on her right hand three figures, one 
seated, the others standing. The in- 
terpretation given to this group is an 
ordination. Other interpretations are 
given to this picture. Also a gra£Sto 
of the name of Bosivs. 1470 

An Orante addressed by two per- 
sons standing and pointing on her 
left hand, with another figure stand- 
VD^ wrapt up in a tunic, on her 
right (Allegorical interpretations are 
given to this group. ) 1472 

S. Priscilla, continued. 

Seven men carrying a wine-cask, 
c. A.D. 628, with graffiti of the names 


NOBILIBVS, &c., and a tombstone 
with the inscription — BONAVliB 


GraffiU. 1473 

Two Loculi, unopened, with letters 
painted on the Tiles, which cover the 
openings. 1474 

A Peacock, with tail expanded and 
Diaper Ornaments, A.D. 628, from 
Perre^s Drawing, 477 

A Peacock, side view, A.D. 628, 
from Perrefs Drawing, 478 

IX. Catacomb of thb Jews on 
THE Via Appia. (p. 119). 

Part of the Place for Washing the 
Bodies at the entrance, with Arco- 
solia or Arched Tombs partly rebuilt 
in the fourth century. 1753 

Staircase at the exit 1754 

A Painted Cubiculum, c, A.D. 160, 
taken with the magnesian light, 773 

Painting of Birds, A.D. 160, in the same 
chamber. 563 

The samCf from a Drawing by 
Ewing, 1 161 

Painted Vault, with allegorical sub- 
jects. 774 

View in another painted Burial-vault, 
taken with the magnesian light, 774 

The samCj frvm a Drawing by 
Ewing, 1 160 

P^asus, a Painting on the Wall, 
c. A.D. 160. 775 

A Peacock, a.d. 160. 561 

Fragment of a Pagan Sarcophagus, 
A.D.160. 5^3 

Inscriptions, with Emblems. 564, 776 


Appendix to the Catacombs. 

XL Catacombs of Naples (pp. 12S— 129). 

Views of the Ospizio de* Poveri di 
S. Gennaro. 2143, 2144 

Construction under the Portico of the 
Ospizio de' Poveii di S. Gennaro, at 
the entrance to the Catacombs, with 
very bold corbelling. 2145 

General View of the entrance to the 
Catacombs, with Frescoes on the 
walls. 2146 

General View of the entrance to the 
Catacombs. 2147 

Fresco Paintings in the Catacombs, re- 
presenting SS. Desiderius and Agu- 
tius, eighth century (?). 2148 

Fresco Paintings in the Catacombs, re- 

presenting two Saints, and a lily be- 
tween them. 2149 

Fresco Painting in the Catacombs, 
representing a peacock, vases, and 
flowers. 2150 

Fresco Painting in a niche on the right- 
hand side of the entrance to the Geita- 
combs. 2151 

Colunm, with Inscription, in the Cata- 
combs. 2152 

Chair of S. Gennaro, cut in the Tufii 
rock of the Catacombs. 2153 

Those wUkin the Catacomds are taken 
with the magnesian light. 

XII. Churches outside the Walls. 

S. Paul's (pp. 180 to 184). 

View of the Interior before the fire. 456 
after the fire, in 1828, shew- 
ing the parts that were left standing. 
These two are from scarce Engrav-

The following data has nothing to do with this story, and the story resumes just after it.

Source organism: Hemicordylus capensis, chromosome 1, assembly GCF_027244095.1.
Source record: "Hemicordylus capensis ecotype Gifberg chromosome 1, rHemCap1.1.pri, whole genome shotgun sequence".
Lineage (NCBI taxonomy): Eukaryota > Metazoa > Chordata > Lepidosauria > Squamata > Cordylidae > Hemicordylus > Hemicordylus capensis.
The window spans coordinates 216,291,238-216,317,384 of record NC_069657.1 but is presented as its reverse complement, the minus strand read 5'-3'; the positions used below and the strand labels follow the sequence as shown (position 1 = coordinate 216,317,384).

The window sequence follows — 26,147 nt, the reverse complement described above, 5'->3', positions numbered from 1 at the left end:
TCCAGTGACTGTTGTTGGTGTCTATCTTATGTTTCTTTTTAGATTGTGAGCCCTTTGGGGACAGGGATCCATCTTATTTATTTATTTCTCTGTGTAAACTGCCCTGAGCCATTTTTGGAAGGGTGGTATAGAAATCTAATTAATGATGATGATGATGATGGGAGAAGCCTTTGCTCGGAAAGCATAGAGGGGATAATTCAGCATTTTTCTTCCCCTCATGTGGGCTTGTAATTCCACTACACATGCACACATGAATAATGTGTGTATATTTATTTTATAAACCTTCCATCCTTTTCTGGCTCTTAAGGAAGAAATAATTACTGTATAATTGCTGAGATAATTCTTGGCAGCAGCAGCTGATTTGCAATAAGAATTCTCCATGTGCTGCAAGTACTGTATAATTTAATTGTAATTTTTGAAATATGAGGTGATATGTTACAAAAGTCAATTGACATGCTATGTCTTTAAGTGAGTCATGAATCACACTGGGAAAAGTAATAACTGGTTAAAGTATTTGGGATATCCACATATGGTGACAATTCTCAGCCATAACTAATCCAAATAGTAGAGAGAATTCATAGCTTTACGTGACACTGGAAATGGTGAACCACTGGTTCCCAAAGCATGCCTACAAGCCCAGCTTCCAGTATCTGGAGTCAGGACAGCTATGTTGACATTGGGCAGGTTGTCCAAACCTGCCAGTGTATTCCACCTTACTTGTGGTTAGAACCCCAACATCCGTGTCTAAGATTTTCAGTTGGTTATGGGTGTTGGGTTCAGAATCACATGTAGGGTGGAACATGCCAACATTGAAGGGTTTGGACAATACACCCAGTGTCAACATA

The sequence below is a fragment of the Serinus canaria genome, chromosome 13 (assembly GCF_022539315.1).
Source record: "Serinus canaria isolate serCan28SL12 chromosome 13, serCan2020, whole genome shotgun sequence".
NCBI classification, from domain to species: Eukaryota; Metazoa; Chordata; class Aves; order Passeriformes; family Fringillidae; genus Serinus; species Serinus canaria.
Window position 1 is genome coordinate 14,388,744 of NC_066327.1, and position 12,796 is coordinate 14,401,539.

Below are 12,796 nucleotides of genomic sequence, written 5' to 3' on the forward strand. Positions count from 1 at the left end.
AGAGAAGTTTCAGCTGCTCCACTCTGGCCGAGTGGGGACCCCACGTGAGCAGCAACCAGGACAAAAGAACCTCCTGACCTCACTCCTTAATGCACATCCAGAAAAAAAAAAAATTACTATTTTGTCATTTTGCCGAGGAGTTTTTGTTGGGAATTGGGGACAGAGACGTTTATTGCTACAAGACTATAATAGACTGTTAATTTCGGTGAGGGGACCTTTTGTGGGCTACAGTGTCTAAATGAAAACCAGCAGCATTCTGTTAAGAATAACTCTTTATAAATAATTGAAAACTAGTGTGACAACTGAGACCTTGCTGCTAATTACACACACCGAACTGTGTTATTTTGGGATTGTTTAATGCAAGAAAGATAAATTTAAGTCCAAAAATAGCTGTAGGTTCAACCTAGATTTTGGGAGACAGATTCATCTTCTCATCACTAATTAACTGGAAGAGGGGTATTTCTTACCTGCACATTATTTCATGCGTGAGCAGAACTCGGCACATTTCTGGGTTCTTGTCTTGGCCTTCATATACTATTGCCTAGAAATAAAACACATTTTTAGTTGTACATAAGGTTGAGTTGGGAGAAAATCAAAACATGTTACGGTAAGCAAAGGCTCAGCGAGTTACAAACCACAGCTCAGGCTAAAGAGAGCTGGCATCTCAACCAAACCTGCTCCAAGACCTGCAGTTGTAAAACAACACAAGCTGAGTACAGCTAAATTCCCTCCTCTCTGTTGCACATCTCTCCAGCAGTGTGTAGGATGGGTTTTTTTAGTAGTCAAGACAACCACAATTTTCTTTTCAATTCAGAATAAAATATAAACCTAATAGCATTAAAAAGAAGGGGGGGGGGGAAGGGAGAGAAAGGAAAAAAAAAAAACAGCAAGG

ings. 623 

View of the Cloister, thirteenth century ; 
exterior, with Cosmati work and In- 
scription. 2020 
■ Interior, with light shining 
through the Arcade. 2019 

Paschal Candlestick ornamented with 
rich Sculpture. 2018 

Altar Canopy or Baldachino, details of. 
Frescoes in the Cloister. 2024 to 2030 
Inscriptions. 1985 to 2030 

Mosaic Pictures. 2031 to 2037 

S. Sbbastlan's (pp. 188 to 141). 

Exterior of Apse, r. A.D. 860 (?). 289 
Plan of Church and Monastery, with 

the Chapels at the entrance to the 

Catacomb. 819, 341 

Views of the Ancient Chapels at the 

Entrance to the Catacombs, c. a.d. 

860(?), and 772 ; and a Porticus. 

285, 288 

S. Urban's (pp. 148 to 144). 

Altar of Bacchus found there. 1365 

The Classical Portico, c. A.D. 60, filled 

up with modem brickwork. 1590 
Exterior View behind the Altar, with 

fine brick cornice. 1364 

S. Helena or S. Peter and Mar- 
CELLXNUS (p. 146). 

Plan. 206 

View of the Exterior and Interior. 

207, 208 

S. Agnes (pp. 146 to 148). 

View of the Exterior, with the Porch 
of the twelfth century, the Apse, 
A.D. 628, and the Campanile. 1589 

Interior, with the Canopy over the 

Altar or Baldachino, the Classical 

Columns and the Apse, with the 

Mosaic Pictures, a.d. 626. 1591 

The Gallery or Triforium, and the 

Clerestoxy, with the Ceiling and the 

Fresco over the Arch. 1592 

Mosaic Picture. 1593 

Fresco Painting. 1597 

Inscriptions. 1594, 5, and 6 



S. CONSTANTIA (p. 14d). 

Interior, e, A.D. 320. This view shews 
the coupled or twin columns standing 
upon a plinth ; the central part of the 
floor has evidently been raised to the 
same leveL It was probably built 
for a Baptistery, with tombs or sar- 
cophagi, and altars in the aisle round, 
the vault of which is enriched with 
Mosaic pictures. 1600 

The Mosaic Pictures. 1607, 1608 

S. Alexander (pp. 161 to 168). 

View in the Church. 584 

Antique Columns. 385 

Perforated Marble Screen. 383 

S. Lorenzo (pp. 164 to 169). 

General View of the Exterior, with 
Portico and Campanile. 1082 

Interior of the Nave, from the west, 
with antique Arch of Triumph, and 
Mosaics. 592 

Wall of side aisle^ Exterior, c. a. d. 760 ; 
and Wall of Clerestoiy with early 
Plate-tracery, A.D. 1216. 322 

Interior, Antique Columns in the North 
Aisle of the Choir. 594 

Altar and Canopy, A. d. 1160. 593